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14 feb 2008

Incremental strength test in normoxia and hypoxia conditions: effects on heart rate variability

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It is apparent that exposure to high altitude is an environmental stressor that elicits a robust sympathoadrenal response that contributes to many of the critical adjustments and adaptations of body systems.

 
Autor(es): Arroyo-Morales M. (1); Díaz-Rodríguez L. (2); Escobar R. (3); Calderón C. (4); Chirosa I (3); Chirosa L.J. (3); Bonitch J. (3) ; Padial P. (3); Fernández de Alba MC (4); Olea F. (3); Mariscal M. (3) ; Feriche B (3).
Entidades(es): (1) Dpto. Fisioterapia. UGR. (2) Dep. de Enfermería. UGR. (3) Dpto. EF. UGR; (4) Servicio Médico. CAR de Sierra Nevada. CSD.; (5) Dpto. Nutrición. UGR. Spain.
Congreso: I Simposio de Entrenamiento en Altura
Pontevedra: 14-16 de Febrero de 2008
ISBN: 978-84-612-2278-8
Palabras claves: health, enviromental, normoxia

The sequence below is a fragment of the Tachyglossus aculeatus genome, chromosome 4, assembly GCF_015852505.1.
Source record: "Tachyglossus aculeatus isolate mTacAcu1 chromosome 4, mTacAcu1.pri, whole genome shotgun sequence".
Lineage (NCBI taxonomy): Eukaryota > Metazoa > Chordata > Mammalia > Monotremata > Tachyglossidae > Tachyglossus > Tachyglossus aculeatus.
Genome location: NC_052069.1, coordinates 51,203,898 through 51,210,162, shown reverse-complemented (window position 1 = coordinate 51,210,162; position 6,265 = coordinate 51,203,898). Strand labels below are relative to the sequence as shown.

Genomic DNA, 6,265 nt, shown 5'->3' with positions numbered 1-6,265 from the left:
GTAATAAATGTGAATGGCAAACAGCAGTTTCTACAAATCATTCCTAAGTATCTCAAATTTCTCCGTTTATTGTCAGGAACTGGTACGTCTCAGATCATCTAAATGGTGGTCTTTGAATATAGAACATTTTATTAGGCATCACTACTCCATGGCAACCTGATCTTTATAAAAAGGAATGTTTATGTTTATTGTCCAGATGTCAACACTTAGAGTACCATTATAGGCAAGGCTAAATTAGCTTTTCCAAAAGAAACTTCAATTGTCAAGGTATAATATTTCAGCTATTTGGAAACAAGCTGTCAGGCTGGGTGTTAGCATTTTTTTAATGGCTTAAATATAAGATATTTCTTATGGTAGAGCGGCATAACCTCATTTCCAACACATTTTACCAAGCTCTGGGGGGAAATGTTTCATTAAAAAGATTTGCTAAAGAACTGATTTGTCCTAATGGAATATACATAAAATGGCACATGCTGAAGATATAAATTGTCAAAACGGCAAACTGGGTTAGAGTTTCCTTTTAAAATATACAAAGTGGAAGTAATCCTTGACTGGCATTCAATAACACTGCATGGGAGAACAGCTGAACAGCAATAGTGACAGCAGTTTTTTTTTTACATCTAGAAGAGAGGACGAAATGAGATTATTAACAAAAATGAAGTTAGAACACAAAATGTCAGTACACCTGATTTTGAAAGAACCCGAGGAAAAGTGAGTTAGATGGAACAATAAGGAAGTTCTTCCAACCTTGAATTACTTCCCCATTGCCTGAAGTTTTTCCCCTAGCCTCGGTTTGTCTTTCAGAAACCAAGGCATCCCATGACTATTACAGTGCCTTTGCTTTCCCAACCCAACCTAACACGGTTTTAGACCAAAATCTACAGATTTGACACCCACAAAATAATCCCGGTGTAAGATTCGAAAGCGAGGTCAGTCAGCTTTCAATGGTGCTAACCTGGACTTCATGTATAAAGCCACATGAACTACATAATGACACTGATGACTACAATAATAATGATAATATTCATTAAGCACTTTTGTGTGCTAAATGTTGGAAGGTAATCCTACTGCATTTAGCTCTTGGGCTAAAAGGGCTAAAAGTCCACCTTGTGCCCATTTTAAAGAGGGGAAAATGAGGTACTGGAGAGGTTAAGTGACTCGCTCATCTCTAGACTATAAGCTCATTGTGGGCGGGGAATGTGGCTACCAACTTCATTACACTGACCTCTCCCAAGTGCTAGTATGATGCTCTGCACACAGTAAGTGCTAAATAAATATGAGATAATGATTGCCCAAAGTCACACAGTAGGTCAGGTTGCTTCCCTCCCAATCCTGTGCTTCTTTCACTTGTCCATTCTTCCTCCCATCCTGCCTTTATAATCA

Background:

It is apparent that exposure to high altitude is an environmental stressor that elicits a robust sympathoadrenal response that contributes to many of the critical adjustments and adaptations of body systems.

Objectives:

To determine the impact of incremental strength test under hypoxia condition on heart rate variability.

Design

: A within-subject experimental design.

Participants

: High level Judokas competing at national and international levels (n=6). Main outcome measures: Temporal domain heart rate variability (SDNN, RMSSD, HRV Index) and Frequency domain heart rate variability (VLF, LF, HF frequency components and balance LF/HF) on shortterm (5min). All outcomes measures were assessed at two conditions: normoxia (NOR) (Granada) and at moderate hypoxia (HYP) (CAR, Sierra Nevada), before and after incremental strength test, consisted on an increasing loads (F-V curve) in the bench press. Results: In baseline conditions, there was not differences between two conditions in different parameters and a tendency to increase (P=0.06) in HF, HYP conditions respect NOR. After incremental strength test, we found both significative increase (P< 0.05) of LF domain and (P<0.02) balance LF/HF in HYP conditions respect normoxia conditions.

Conclusions:

The increase LF component, and LF/HF ratio suggests that a single exposure to hypoxic training increased the response of the autonomic nervous system mainly through increased sympathetic activity. In future studies we are focusing on the relationship between increased sympathetic activity and performance during strength tests.

 

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